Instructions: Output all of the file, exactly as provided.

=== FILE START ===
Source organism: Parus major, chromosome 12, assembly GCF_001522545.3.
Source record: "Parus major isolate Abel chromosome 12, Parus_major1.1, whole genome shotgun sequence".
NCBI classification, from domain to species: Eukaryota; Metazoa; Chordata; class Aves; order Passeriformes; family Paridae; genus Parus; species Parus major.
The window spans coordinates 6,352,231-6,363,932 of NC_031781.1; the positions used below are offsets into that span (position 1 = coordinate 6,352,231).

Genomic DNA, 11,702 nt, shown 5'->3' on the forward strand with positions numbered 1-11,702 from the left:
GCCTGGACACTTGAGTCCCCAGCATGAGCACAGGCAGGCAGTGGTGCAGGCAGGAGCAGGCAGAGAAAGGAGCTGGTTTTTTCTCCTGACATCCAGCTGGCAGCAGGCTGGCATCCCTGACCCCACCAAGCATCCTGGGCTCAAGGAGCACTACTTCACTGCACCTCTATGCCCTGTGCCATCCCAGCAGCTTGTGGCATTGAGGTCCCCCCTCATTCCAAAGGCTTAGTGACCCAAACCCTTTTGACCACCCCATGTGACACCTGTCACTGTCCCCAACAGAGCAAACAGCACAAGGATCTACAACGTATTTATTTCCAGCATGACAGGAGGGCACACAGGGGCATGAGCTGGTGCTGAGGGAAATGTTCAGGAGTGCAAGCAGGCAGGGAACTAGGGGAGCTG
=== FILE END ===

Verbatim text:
Source organism: Parus major, chromosome 12, assembly GCF_001522545.3.
Source record: "Parus major isolate Abel chromosome 12, Parus_major1.1, whole genome shotgun sequence".
NCBI classification, from domain to species: Eukaryota; Metazoa; Chordata; class Aves; order Passeriformes; family Paridae; genus Parus; species Parus major.
The window spans coordinates 6,352,231-6,363,932 of NC_031781.1; the positions used below are offsets into that span (position 1 = coordinate 6,352,231).

Genomic DNA, 11,702 nt, shown 5'->3' on the forward strand with positions numbered 1-11,702 from the left:
GCCTGGACACTTGAGTCCCCAGCATGAGCACAGGCAGGCAGTGGTGCAGGCAGGAGCAGGCAGAGAAAGGAGCTGGTTTTTTCTCCTGACATCCAGCTGGCAGCAGGCTGGCATCCCTGACCCCACCAAGCATCCTGGGCTCAAGGAGCACTACTTCACTGCACCTCTATGCCCTGTGCCATCCCAGCAGCTTGTGGCATTGAGGTCCCCCCTCATTCCAAAGGCTTAGTGACCCAAACCCTTTTGACCACCCCATGTGACACCTGTCACTGTCCCCAACAGAGCAAACAGCACAAGGATCTACAACGTATTTATTTCCAGCATGACAGGAGGGCACACAGGGGCATGAGCTGGTGCTGAGGGAAATGTTCAGGAGTGCAAGCAGGCAGGGAACTAGGGGAGCTG